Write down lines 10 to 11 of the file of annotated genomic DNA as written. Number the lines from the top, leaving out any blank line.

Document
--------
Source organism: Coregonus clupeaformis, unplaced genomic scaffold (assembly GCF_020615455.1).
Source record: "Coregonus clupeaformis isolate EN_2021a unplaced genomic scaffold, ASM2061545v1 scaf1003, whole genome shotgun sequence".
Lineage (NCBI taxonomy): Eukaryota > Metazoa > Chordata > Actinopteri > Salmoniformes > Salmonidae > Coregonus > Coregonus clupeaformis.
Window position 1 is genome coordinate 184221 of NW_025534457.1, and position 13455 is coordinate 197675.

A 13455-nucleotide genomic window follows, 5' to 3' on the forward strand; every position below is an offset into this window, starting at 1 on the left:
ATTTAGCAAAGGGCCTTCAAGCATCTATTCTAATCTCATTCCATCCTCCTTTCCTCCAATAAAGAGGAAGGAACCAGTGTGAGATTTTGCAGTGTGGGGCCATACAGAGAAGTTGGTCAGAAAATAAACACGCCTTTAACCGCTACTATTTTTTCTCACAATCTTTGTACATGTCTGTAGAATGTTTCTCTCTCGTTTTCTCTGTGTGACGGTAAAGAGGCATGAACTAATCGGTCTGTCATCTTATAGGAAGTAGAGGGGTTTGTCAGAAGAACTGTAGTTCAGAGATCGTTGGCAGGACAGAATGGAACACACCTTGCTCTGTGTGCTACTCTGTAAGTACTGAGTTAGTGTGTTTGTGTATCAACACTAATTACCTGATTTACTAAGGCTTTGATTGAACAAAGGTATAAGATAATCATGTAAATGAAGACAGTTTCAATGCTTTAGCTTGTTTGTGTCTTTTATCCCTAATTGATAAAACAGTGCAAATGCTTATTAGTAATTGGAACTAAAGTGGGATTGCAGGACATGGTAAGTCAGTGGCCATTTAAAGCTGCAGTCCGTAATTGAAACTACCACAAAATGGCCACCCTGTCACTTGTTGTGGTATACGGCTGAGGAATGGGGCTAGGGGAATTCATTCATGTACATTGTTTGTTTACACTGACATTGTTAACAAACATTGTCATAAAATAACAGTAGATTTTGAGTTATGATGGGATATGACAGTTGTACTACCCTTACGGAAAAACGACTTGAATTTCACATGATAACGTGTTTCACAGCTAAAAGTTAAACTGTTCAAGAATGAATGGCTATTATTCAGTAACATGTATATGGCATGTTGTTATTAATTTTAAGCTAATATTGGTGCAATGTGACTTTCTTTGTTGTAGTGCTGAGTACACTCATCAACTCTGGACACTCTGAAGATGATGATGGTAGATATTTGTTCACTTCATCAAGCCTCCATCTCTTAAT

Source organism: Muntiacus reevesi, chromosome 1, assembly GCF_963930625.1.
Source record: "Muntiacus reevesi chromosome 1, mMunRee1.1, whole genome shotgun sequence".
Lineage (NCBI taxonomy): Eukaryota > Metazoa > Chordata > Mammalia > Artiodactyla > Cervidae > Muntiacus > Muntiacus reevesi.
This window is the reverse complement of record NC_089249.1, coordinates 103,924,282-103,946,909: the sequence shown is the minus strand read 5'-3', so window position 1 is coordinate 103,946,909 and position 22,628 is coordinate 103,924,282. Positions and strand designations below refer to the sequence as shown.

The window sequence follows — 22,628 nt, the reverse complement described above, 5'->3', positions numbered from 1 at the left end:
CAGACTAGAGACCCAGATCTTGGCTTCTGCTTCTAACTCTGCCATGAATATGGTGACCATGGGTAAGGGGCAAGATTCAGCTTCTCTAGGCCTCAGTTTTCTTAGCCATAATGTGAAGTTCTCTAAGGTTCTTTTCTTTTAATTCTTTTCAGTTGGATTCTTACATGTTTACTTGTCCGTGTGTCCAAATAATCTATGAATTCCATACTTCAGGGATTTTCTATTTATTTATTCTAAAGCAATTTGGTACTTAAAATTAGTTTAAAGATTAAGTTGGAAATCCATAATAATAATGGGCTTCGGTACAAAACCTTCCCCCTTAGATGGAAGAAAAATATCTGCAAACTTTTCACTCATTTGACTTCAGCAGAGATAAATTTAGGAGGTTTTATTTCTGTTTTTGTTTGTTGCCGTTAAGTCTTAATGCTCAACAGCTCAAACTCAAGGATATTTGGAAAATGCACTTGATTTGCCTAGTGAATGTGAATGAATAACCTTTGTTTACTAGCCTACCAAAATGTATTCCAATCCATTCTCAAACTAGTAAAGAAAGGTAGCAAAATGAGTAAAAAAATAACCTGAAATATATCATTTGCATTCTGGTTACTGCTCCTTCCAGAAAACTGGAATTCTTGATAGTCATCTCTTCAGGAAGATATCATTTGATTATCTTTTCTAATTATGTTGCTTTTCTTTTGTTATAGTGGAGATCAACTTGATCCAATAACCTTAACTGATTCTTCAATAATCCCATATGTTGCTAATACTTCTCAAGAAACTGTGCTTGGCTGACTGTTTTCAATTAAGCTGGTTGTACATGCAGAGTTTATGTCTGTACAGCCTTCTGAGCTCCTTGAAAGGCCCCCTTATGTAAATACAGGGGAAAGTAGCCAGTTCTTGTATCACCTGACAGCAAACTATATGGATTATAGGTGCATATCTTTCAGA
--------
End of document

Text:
This window is the reverse complement of record NC_089249.1, coordinates 103,924,282-103,946,909: the sequence shown is the minus strand read 5'-3', so window position 1 is coordinate 103,946,909 and position 22,628 is coordinate 103,924,282. Positions and strand designations below refer to the sequence as shown.

The window sequence follows — 22,628 nt, the reverse complement described above, 5'->3', positions numbered from 1 at the left end: